There are two main schools of thought on Wall Street. Some believe that fundamentals are all-important when analyzing a stock. They can't be bothered with ascending triangles, stochastics or other technical indicators. Earnings, cash flow and the predictability of those numbers are what drive stock prices, according to the fundies.
On the other hand, pure technicians believe that information is already in the stock price. They look at supply and demand of the security. Channel checks, meetings with management, and earnings models won't tell you the trend of the stock as far as they're concerned.
"Price is fact. Earnings on the other hand are estimates," says Ralph Acampora, the head of technical research at Knight Capital Group. "You restate earnings. You never restate price."
Then there are those (like me) who believe both methodologies are functional, although perhaps not always equally. I find technical analysis especially useful when working with contrarian investment ideas. One of the downfalls of contrarian investing is that sometimes you have to wait before your thesis is played out. For example, I could be correct that
business is not as robust as the bulls claim, as detailed
But it could take a few months for that to present itself (or it could take some time before the Street begins to care). Using technicals to refine your timing can help the contrarian sleep at night knowing that the odds are tilted in your favor. It's certainly no guarantee for success, but it's similar to betting with the house instead of against it.
For example, I presented a
bearish case for
P.F. Chang's China Bistro
earlier this week.
As you can see from the chart below, the stock broke a trend line that had been valid for more than five years. The longer a trend line is in effect, the more significance is placed on a break. During rallies, the stock failed to penetrate the level of the break. The shift in the technical picture indicates to me that something has changed dramatically.
Losing Its Sizzle
Perhaps it's simply that after a multiyear uptrend that saw the stock rise by more than 500%, it needs a breather. Or, it could be that some of the issues that I raised in my previous column will cause a downturn in the stock. Whatever it is, we know that the previous uptrend is over.
Mostly, The Real Story will be focused on fundamentals and pointing out where I believe the Street has it wrong. But using technicals to try to time the inflection points on those ideas can be an invaluable tool for improving returns.
Two weeks ago, I
wrote about Jeffrey Spotts, a technical analyst who believes
stock looks attractive. After Monday's 5% jump on earnings and details of the automaker's "Way Forward" plan, Spotts remains a bull. He's especially encouraged by the increase in short-sellers. In January, short interest grew by nearly 9% to 105.4 million shares. Spotts owns Ford shares personally and for clients.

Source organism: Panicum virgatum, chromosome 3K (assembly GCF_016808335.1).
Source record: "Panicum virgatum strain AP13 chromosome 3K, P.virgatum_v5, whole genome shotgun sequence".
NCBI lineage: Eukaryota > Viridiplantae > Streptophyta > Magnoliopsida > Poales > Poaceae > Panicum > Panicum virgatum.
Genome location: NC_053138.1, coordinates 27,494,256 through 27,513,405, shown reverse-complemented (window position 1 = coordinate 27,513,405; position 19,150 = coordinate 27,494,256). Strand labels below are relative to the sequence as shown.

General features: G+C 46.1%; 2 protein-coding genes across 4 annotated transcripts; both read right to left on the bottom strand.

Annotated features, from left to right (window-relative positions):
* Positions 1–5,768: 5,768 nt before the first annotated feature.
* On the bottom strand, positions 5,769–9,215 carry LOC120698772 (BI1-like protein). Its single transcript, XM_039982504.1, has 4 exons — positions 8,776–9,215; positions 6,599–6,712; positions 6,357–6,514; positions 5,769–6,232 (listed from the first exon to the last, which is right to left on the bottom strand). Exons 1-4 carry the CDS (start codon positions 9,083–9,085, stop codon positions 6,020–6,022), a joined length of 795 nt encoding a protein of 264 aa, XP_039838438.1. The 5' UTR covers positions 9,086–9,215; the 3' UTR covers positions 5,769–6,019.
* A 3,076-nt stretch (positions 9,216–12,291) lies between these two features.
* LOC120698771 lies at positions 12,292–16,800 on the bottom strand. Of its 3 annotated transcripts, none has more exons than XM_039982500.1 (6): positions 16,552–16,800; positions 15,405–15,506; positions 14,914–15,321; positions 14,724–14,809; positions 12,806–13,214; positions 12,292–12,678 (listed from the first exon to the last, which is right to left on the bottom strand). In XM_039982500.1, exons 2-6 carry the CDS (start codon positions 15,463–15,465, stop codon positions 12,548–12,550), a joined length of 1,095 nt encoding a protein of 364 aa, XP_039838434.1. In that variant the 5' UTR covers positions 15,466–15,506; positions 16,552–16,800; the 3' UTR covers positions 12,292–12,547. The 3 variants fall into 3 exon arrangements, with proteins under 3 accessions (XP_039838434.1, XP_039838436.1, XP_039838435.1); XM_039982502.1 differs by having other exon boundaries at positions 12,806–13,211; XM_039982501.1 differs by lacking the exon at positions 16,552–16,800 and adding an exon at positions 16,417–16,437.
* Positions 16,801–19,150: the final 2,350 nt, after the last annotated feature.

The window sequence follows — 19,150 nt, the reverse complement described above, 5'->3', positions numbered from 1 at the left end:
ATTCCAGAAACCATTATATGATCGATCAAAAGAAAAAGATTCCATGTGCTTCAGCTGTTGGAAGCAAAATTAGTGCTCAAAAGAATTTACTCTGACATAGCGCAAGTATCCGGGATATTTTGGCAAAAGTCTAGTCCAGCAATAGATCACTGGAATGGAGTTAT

On the fundamental side, George Magliano, director of automotive industry research for the Americas, at Global Insight, was more upbeat than the last time we talked. "They were aggressive. I liked the fact that they're looking to design cars for middle America," he stated. "They're responding to reality."
I remain neutral on the stock. I believe the company is taking steps in the right direction, especially in its attempt to change the culture at Ford. However, I want to see results before I'll believe this company is fixed. (Ford shares rose 1.8% to $8.67 on Thursday.)
Another company I've written about recently,
American Pharmaceutical Partners
, took a tumble Wednesday, falling 7.4% on higher-than-average volume -- something technicians definitely watch, by the way. (The stock rebounded a modest 0.7% on weaker-than-average volume Thursday.)
The decline was likely prompted by disappointing sales of Abraxane. According to health care information provider NDCHealth Corp., Abraxane sales were $11.6 million in December, representing an 8% market share of the taxane market. That compares with sales of $14.5 million and a 9.7% market share in November.
Keep in mind that data from NDC, which is owned by Wolters Kluwer, (or
-- another information provider) is not a 100% accurate representation of a company's sales. Ironically, I believe Abraxane eventually will be a strong performer. My issue with the company is with the conflicts of interest that I
In keeping with TSC's editorial policy, Lichtenfeld doesn't own or short individual stocks. He also doesn't invest in hedge funds or other private investment partnerships.
Marc Lichtenfeld was previously an analyst at Avalon Research Group and The Weiss Group and a trader at Carlin Equities. He holds NASD 86,87, 7 and 63 licenses. His prior journalism experience includes being a reporter/anchor for On24 in San Francisco and a managing editor of InvestorsObserver, a personal finance Web site. He is a graduate of the State University of New York at Albany. He appreciates your feedback;
to send him an email.